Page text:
How can a multi millionaire understand the pressing plight of the average Nigerian when his or her life is so far removed from their reality?
The uselessness of the federal legislative body is best explained by the fact that most people don’t even bother to write about it. It enjoys the incredible gift of being completely ignored by most Nigerians albeit with the random interest when one of its members inevitably finds him or herself in disgrace. It seems that the purpose of the billion committees that make up the National Assembly (NASS) is to titillate and entertain Nigerians and its press with their erratic interest in the lives of the people they represent.
Our representatives and senators were elected to create rules and regulations to make life easier for the Nigerian people; instead they spend their time creating toothless committees and ridiculously incompetent and corrupt probes. They sit, get salaries, create committees, run fake probes and call it a day.
What did they make of the fuel subsidy probe? What about the Dana Air crash? What about the mounting evidence against the Minister of Petroleum resources and others like her? Are they not the branch of government that approved the appointments of the legions of incompetents that the President chose to lead our public institutions? While this comic relief duty is important, the price that the Nigerian people pay for this is far too large for comfort.
Recent reports show that a junior legislator may collect an estimate of N100 million each quarter as salary and other remunerations. A senior legislator earns even more. With 468 legislators at the Nigerian National Assembly, it means each quarter, the Nigerian people probably spend about N47 billion to pay the salary of their lawmakers.
While its important to pay the members of the National Assembly enough to inoculate them against all the special interest seeking to buy influence, N100 million for each legislator in a country where 61% live on N160 a day is simply mind boggling unfair and obviously inefficient. How can a multi millionaire understand the pressing plight of the average Nigerian when his or her life is so far removed from their reality? How can a country with the second highest maternal mortality rate make sense of investing billions on a toothless legislature? The most infuriating of all of these is that we are not even particularly sure how much we pay to keep up the National Assembly and herein lays the rub.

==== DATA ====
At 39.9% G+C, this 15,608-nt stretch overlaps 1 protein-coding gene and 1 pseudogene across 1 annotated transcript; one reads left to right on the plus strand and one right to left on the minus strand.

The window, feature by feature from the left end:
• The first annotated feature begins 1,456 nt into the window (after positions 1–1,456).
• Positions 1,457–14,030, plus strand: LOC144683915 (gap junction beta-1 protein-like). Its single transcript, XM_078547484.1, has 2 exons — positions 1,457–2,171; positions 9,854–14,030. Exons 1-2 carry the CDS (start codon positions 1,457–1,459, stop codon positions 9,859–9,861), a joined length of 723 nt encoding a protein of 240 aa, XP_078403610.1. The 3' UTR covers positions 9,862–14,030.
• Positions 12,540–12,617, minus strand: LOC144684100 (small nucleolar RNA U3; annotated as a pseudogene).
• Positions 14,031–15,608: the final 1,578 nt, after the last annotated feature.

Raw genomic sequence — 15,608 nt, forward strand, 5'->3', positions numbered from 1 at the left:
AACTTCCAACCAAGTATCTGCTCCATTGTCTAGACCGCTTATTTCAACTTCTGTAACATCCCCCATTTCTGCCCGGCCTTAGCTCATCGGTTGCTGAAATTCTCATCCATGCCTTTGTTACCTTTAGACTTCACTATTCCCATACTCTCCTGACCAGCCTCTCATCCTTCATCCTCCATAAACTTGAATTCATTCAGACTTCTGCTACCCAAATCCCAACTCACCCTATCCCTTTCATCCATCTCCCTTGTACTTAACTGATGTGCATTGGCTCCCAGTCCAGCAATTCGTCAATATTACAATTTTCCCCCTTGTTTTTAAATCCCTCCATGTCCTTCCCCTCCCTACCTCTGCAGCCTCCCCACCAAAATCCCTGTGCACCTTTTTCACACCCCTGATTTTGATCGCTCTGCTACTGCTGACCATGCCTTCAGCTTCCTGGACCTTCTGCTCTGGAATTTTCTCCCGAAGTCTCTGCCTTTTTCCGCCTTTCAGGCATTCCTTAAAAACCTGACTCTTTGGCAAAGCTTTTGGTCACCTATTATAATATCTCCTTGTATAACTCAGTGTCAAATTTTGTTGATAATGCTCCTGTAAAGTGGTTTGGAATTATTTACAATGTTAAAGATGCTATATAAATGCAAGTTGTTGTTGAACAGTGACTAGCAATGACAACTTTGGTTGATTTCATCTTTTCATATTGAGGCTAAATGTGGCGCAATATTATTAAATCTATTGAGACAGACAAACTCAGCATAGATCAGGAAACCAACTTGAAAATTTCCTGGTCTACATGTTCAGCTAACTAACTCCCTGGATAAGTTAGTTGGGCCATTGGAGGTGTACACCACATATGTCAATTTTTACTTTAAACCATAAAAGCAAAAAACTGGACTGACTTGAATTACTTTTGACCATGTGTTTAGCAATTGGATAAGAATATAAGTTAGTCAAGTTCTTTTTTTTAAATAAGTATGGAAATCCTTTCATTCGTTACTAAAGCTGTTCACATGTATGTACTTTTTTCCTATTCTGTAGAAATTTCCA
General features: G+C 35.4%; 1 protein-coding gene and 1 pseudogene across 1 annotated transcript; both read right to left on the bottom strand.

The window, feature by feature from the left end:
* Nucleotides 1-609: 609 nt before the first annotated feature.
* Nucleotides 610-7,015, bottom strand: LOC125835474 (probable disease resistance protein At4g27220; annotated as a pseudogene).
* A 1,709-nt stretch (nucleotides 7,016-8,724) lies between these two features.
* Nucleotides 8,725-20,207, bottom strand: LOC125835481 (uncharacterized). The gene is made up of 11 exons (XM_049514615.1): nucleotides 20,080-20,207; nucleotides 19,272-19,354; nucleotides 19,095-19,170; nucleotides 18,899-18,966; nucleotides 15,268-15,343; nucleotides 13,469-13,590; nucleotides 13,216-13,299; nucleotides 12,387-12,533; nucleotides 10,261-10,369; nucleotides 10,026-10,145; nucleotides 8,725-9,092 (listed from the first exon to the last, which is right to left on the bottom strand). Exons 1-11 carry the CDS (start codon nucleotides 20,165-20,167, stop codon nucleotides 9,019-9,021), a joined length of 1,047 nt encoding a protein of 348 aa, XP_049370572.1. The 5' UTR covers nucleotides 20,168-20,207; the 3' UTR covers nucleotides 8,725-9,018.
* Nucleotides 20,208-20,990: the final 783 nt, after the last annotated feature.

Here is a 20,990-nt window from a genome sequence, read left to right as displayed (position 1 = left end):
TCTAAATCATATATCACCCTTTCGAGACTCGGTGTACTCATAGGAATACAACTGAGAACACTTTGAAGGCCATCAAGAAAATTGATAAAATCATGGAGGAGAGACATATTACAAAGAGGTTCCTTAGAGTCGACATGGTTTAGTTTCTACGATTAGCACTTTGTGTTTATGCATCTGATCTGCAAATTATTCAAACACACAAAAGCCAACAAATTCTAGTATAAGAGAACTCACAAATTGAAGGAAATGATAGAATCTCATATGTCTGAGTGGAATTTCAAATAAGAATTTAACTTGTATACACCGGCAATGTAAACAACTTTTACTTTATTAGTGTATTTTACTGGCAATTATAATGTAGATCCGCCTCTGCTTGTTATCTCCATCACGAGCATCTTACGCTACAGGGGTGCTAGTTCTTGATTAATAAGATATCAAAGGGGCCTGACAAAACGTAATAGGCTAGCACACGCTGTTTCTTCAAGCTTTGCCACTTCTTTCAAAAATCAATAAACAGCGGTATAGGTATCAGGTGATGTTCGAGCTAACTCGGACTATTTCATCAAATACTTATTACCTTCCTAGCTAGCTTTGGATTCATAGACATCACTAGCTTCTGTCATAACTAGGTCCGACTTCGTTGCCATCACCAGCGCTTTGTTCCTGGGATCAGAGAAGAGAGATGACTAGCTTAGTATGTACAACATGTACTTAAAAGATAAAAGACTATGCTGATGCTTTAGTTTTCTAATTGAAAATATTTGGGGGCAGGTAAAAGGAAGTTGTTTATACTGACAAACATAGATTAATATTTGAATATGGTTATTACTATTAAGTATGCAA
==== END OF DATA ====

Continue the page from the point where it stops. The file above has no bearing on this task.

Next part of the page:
The Nigerian democracy is fashioned after that of the United States. The idea of a system of government where each branch checks and balances the others was first introduced by the 17th century political philosopher, Baron Montesquieu, and implemented imperfectly by the founders of the United States. The role of each branch of government is to check the hubris of the other two branches. In such a system, it is extremely important that all branches play their part rigorously for the system to work.
Recently the Judiciary branch of the Nigerian government seems to be the only system that functions. A ruling of a Federal High Court in Abuja stated categorically that the National Assembly must release how much the Nigerian people pay them. The members of the National Assembly have since ignored the rule spending their time on a seemingly permanent recess. The injustice constantly propagated by the Nigerian National Assembly must stop and it all starts with telling the truth. Our senators and representatives must tell the truth of how much they have been funneling out of the Nigerian coffer.
So what will work?
You. The hero of this story is you, reader. A democracy only works if the people are as interested in creating a system of accountability for those they have chosen to represent them. We must force the National Assembly to come clean and tell the truth. It starts with social media, with each person writing to their senators and representatives to honor the law they passed. We must force their hands because this is the only way.
Op-ed pieces and contributions are the opinions of the writers only and do not represent the opinions of Y!/YNaija.
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